Tequila is fast becoming America’s liquor of choice: It’s now second only to vodka in annual sales. Fueling the interest are private label launches by Kendall Jenner, Nick Jonas, LeBron James, Rita Ora and Guy Fieri, who partnered with rocker Sammy Hagar to produce Santo tequila and Mezquila (part mezcal). Dos Equis got into the game recently with a canned lime margarita, and Coca-Cola debuted a paloma made with Fresca. Join the fun by making some tequila cocktails from the stars! — Carol Lee, Food Network Magazine
Flavor of the Year
Everyone is looking for bigger, bolder flavors and hibiscus delivers: The electric pink flower is boldly floral and unmistakably tangy, and we’ve all become obsessed. "The taste is a showstopper — like the fabulous dress at a party everyone notices," says Suzy Badaracco, president of food trend forecaster Culinary Tides, Inc. While the tart, citrusy flowers have been a popular ingredient in tea and cocktails for ages, Google searches for hibiscus drinks have doubled in the past year, and chefs are adding the flavor to everything from appetizers to desserts: Hibiscus mentions on restaurant menus have risen 24% over the past few years. You’ll also find it all over the grocery store — in yogurt, goat cheese, sparkling water and sorbet, to name a few. Bonus: It’s full of vitamin C and other antioxidants. Taste it for yourself in one of these pretty pink recipes. — Carol Lee, Food Network Magazine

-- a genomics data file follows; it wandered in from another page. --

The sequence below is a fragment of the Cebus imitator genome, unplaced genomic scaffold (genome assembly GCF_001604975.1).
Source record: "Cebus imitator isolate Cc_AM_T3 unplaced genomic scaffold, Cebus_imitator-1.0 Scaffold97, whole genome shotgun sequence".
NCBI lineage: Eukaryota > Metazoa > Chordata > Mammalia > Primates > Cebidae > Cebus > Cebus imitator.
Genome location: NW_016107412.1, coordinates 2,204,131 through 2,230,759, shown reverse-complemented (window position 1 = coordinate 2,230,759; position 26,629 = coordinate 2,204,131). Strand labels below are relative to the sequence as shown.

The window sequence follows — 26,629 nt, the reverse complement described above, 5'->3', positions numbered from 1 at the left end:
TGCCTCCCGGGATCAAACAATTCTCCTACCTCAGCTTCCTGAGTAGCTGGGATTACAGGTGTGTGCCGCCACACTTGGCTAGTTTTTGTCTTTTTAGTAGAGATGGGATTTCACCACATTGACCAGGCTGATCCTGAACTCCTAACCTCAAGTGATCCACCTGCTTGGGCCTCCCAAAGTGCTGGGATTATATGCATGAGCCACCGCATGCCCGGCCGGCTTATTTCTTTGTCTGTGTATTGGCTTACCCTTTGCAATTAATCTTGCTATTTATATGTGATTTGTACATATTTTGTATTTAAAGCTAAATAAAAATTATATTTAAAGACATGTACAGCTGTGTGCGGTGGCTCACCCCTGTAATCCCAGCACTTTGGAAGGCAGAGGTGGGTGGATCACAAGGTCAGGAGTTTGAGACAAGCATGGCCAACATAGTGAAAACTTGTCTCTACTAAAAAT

Food Network Kitchen recipes by Melissa Gaman, Khalil Hymore, Young Sun Huh and Steve Jackson.
Buckwheat, Croissant, Sesame and Hibiscus recipe photos by David Malosh for Food Network Magazine.
Dill Pickle, Boozy Cheese, Fishless Fish and Tequila Cocktail recipe photos by Ryan Liebe for Food Network Magazine.
Honey Comb Candy recipe photo by Kate Sears for Food Network Magazine.
Chewy Dessert recipe photo by Yunhee Kim for Food Network Magazine.
Story Introduction written by Michelle Baricevic for FoodNetwork.com.